CLEARFIELD – Foundation funding now assures that the Grandfamilies program can start up in January in Davis County.
With nearly 8,000 children being raised by grandparents in Davis County alone, this program aims to give grandparents and the children they’re raising support through regular classes and activities.
Already in place in Salt Lake and Utah Counties, the Children’s Service Society will provide the program locally in partnership with Davis Behavioral Health and the Senior Services Division of the Davis County Health Department.
The Daniesel Foundation of Utah and the Sorenson Legacy Foundation of Utah are providing funding. Former Brigham Young University president Merrill Bateman and Utah Supreme Court Justice Christine Durham have been pivotal in making it possible for the program to start in Davis County. That’s according to Jacci Graham, Children’s Service Society executive director.
In what Graham characterized as “really unusual,” she said her organization will provide the staff and Davis Behavioral Health will provide facilities for the classes and other activities. The health center will also provide a child therapist to coordinate the children’s group. A social worker will provide follow-up help to link clients with resources and group activities. Senior Services will also donate office space at the North Davis Senior Activity Center in Clearfield.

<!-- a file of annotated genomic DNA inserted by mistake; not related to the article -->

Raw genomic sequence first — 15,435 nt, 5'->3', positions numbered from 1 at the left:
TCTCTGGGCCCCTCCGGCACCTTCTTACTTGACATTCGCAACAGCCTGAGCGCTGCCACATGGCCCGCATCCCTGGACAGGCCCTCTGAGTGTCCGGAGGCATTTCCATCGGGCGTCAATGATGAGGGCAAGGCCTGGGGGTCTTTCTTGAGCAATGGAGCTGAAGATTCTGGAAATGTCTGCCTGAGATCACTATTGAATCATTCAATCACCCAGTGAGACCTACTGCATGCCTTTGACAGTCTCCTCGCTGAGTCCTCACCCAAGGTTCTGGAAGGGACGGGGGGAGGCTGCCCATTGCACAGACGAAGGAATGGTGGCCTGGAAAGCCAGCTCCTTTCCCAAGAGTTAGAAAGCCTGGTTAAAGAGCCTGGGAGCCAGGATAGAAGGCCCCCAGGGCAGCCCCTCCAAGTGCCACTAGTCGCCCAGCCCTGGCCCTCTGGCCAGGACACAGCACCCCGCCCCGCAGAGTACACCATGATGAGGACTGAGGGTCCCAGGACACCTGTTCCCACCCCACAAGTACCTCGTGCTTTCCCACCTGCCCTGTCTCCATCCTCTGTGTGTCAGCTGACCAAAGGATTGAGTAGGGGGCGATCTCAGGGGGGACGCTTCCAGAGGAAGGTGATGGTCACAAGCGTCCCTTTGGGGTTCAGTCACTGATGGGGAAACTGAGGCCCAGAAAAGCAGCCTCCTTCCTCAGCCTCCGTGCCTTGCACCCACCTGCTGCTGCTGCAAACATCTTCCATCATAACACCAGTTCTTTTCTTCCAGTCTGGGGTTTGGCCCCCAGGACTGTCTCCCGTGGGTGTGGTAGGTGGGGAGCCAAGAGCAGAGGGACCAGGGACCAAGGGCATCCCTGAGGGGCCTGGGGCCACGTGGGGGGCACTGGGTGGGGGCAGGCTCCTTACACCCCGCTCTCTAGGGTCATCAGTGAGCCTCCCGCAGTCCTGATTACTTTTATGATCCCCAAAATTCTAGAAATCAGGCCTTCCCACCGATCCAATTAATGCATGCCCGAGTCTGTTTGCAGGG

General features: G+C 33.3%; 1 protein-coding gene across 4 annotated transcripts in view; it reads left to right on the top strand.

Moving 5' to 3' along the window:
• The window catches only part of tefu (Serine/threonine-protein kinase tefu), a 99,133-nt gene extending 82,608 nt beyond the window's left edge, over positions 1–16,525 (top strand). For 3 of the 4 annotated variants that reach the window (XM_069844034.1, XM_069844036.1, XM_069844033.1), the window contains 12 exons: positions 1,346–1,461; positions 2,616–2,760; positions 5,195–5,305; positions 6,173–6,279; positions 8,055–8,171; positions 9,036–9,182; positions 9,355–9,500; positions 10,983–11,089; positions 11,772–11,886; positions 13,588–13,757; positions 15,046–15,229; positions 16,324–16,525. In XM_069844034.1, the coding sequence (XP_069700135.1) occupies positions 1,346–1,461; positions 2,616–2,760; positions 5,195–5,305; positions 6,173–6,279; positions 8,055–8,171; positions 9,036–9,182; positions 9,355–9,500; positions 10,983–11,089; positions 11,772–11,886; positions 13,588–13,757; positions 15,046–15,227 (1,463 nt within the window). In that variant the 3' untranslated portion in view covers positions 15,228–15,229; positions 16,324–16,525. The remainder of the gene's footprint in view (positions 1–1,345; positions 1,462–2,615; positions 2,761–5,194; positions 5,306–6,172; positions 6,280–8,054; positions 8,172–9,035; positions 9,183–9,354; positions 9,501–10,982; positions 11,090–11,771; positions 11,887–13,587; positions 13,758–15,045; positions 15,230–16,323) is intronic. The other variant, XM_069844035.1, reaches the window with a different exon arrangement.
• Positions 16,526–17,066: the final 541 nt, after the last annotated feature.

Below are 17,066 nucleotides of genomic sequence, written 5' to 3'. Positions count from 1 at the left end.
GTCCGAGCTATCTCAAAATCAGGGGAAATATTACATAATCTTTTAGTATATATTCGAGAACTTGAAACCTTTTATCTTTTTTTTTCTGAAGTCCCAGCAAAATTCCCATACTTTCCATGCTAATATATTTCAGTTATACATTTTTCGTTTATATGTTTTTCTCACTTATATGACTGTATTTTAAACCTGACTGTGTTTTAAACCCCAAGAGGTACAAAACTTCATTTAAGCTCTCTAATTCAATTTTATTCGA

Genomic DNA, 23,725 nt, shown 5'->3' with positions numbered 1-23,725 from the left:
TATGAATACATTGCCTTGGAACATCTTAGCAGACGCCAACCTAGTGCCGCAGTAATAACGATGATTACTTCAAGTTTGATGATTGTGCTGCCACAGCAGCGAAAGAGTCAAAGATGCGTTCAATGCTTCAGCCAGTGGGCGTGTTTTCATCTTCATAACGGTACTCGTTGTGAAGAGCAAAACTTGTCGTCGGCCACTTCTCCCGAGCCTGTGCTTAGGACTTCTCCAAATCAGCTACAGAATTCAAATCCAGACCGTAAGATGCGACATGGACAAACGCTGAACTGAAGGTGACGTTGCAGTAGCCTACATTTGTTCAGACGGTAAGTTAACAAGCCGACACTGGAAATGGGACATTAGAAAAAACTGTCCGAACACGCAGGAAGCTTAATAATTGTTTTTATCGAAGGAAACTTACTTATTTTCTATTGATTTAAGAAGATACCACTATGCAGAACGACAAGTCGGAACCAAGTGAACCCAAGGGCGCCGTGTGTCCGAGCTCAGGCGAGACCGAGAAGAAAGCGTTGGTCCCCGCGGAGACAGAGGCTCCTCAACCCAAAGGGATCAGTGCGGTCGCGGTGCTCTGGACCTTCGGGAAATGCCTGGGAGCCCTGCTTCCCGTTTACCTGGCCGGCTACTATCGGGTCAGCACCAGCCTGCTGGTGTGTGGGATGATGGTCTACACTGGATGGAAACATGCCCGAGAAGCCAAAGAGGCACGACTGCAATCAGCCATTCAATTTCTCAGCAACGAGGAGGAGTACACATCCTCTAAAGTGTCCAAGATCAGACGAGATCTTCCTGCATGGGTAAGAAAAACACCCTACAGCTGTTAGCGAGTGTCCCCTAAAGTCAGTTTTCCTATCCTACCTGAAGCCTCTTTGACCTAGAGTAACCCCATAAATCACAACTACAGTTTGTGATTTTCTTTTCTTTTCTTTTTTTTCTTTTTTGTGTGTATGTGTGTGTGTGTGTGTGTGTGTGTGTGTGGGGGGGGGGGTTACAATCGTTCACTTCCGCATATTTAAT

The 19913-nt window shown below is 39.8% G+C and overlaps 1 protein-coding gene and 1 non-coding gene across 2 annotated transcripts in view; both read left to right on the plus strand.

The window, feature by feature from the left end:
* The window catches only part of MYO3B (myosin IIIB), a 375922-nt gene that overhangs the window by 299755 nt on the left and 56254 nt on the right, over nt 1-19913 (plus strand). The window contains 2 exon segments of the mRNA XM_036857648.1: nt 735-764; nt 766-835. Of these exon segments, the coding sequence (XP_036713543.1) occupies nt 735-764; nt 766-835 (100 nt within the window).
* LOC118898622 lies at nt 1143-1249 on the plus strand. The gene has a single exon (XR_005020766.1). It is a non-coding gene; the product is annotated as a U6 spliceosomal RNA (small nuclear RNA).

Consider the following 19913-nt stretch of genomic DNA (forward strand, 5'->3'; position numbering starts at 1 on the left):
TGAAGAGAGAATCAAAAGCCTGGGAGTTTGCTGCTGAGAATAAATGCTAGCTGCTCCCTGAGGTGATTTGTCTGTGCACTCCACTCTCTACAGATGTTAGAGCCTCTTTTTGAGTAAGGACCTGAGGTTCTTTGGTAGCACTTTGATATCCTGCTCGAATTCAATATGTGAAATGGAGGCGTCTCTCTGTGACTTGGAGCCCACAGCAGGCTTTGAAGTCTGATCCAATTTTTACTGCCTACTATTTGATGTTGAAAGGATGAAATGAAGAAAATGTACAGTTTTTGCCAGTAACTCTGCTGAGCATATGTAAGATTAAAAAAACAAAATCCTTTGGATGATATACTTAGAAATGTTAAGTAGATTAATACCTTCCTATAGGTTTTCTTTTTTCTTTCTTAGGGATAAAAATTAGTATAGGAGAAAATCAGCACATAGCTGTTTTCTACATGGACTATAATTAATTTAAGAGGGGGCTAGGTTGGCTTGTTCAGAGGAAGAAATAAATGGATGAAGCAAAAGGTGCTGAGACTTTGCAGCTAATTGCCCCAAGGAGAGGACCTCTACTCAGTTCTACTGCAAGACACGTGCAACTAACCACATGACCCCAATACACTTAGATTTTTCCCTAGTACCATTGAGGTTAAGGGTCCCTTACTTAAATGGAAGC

Classes are limited to 15 families and enrollment is already about halfway to the maximum, Graham said. Those wishing to sign up should call 801-326-4409.
Regular activities will be offered including a summer barbecue, Halloween party and more, she said. In addition, local foundations ShareTix and Beatitudes will provide tickets to such events as Disney on Ice, Graham said.
The program is intended as a way to help both grandparents and their grandchildren adjust to what often is a situation neither ever imagined would happen, she said. Grandparents are often at retirement age and not expecting to raise another family. The disruption for children can also be very traumatic.
Often, kids must be removed from their parents’ care because of their parents’ being incarcerated, involved in drug use or otherwise incapacitated, Graham said.